Amy Lynn and The Honey Men make return engagement in Milford
It’s no surprise that Amy Lynn Zanetto brings star power to the stage whenever she performs live, fronting her band The Honey Men. With a career in musical theater that includes a 10-year stint in the cast of the Radio City Christmas Spectacular, the New York City-based vocalist also has an established track record as a bandleader. At its performance at the Milford Arts Council last year, Amy Lynn & The Honey Men “blew the roof off,” according to MAC officials. So by popular demand, the rock and R&B ensemble sporting a three-piece horn section makes a return engagement to the MAC on Feb. 22.
Amy Lynn & The Honey Men have toured throughout the United States and often gig up and down the East Coast, averaging 30 shows last year. Zanetto and her husband, Alex Hamlin, who plays baritone sax and does all the horn arranging, started the band about 10 years ago. The two also perform as a duo and write songs together. Zanetto is originally from Meriden and studied musical theater at the Hart School of Music in West Hartford. The singer took time out to talk about her music and her band with Mike Horyczun.
Mike Horyczun: What first inspired you to pursue a music career?
Amy Lynn Zanetto: I’ve always had music in me. It’s something you can’t ignore or deny. There was no question this was what I was going to do.
MH: Can you talk about your experience in musical theater?
ALZ: I’ve done national tours, and in the Radio City Christmas Spectacular, I was a singer and played Mrs. Claus. I’ve also done European tours. In fact, doing the musical “Grease” in Europe, I met my husband Alex Hamlin, and that’s where our musical and romantic adventure began, and it was, of course, the birth of the band. I was playing Rizzo and he was in the pit orchestra, playing sax.
MH: How would you describe Amy Lynn & The Honey Men’s musical direction?
ALZ: I personally describe our sound as ‘Motown-esque’ tunes music sprinkled with jazz-rock with the delivery of Bette Midler.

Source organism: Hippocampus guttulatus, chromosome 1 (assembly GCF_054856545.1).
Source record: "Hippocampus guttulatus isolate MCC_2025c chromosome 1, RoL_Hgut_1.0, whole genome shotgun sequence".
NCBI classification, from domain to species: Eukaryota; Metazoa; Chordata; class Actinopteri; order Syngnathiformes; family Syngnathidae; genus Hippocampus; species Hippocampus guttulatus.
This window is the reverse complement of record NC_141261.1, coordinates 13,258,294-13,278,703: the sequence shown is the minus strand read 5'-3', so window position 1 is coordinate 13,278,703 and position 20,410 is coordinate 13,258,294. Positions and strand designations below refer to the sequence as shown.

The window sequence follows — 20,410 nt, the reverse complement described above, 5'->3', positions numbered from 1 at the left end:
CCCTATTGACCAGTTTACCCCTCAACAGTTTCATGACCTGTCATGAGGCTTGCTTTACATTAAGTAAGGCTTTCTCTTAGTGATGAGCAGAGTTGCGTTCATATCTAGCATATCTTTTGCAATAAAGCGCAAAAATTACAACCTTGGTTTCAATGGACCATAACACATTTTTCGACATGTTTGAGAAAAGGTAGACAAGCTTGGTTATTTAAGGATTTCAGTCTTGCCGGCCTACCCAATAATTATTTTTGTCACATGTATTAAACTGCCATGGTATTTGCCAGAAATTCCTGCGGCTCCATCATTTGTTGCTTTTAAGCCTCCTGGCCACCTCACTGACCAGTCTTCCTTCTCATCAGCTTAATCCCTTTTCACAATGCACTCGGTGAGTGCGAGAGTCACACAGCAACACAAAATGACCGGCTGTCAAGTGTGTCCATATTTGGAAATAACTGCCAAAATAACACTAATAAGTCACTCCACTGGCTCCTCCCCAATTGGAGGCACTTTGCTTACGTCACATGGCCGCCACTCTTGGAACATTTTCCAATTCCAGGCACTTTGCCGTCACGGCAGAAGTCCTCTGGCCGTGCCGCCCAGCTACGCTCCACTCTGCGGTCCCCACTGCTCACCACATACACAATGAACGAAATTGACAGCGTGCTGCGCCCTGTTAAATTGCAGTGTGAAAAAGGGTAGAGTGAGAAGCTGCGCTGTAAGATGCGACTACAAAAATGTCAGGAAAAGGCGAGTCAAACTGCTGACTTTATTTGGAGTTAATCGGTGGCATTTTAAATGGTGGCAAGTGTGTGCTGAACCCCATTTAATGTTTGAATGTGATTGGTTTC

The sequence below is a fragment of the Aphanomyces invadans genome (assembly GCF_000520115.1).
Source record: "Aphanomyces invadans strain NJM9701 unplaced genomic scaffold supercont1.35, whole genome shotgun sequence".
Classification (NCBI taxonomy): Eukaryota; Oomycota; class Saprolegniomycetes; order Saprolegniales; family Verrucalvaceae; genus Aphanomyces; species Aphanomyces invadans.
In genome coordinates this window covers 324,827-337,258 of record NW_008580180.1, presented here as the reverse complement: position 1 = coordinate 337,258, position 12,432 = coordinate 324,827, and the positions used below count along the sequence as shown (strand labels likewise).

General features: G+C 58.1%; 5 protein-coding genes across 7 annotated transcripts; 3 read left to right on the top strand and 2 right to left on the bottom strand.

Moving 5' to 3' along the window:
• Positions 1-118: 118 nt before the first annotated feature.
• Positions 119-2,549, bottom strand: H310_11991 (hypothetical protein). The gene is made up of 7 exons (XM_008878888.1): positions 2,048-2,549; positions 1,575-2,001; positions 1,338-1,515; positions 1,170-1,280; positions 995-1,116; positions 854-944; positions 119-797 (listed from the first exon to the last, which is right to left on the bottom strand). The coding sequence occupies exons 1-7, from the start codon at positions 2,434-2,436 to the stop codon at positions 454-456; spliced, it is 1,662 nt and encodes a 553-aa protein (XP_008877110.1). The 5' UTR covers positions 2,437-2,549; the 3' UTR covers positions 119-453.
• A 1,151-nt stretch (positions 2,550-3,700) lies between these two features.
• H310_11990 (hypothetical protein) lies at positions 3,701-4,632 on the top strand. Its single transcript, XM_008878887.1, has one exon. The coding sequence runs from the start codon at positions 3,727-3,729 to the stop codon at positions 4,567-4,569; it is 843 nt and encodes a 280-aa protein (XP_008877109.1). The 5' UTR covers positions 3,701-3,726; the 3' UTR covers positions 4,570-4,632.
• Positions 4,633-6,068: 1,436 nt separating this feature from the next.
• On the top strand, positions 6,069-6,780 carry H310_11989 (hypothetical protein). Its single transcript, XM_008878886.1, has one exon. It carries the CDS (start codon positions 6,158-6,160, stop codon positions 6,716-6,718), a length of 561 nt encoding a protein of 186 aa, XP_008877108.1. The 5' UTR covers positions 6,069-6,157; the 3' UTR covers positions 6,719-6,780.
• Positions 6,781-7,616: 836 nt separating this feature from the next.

MH: Does having a horn section help you to open up and expand on your vocal delivery?
ALZ: I would say my voice is like another horn — big and brassy. We all complement each other very well. There are some songs where it is just the four of us, and it really shows off the horn section and my husband Alex’s arrangements. We aren’t a band that has horns, we are a horn-centric band and use them as if they are the other star along with me.
MH: Besides fronting The Honey Men, you perform as a duo with your husband Alex Hamlin. Can you talk about how that collaboration works?
ALZ: It starts off with Alex coming up with a groove on his sax or me coming up with a melody, and then we work from there. We work on lyrics separately then come together to see if we can combine ideas. We also take some cover tunes and make them our own with a different tempo and style.
MH: How do you decide on your repertoire for a Honey Men concert?
ALZ: I choose songs that I love to sing and songs that I think people want to hear from us and that make sense for the group. A typical set list will include originals, covers, and for this show in particular, I’ll add a couple Janis [Joplin] tunes.
MH: You often cover Janis Joplin in concert. What about her music inspires you?
ALZ: The freedom and space within her songs. We have a show that we perform around the country in performing arts centers called “Amy Lynn & The Honey Men celebrates Janis Joplin.” It’s a 90-minute homage to her and her songs.
MH: Do you have any recording plans?
ALZ: We are talking right now about a couple new projects, maybe a Christmas album, perhaps a duo EP. Hopefully, we can get to both soon.
MH: Are you anticipating your upcoming show in Milford?
ALZ: We are truly looking forward to returning to the MAC. It’s an intimate venue, where I feel as if I am part of the audience. The energy in the room is palpable, and it just feels right.
MH: How would you describe the feeling of being on stage, performing in front of a live audience?
ALZ: Being in a perfect dream.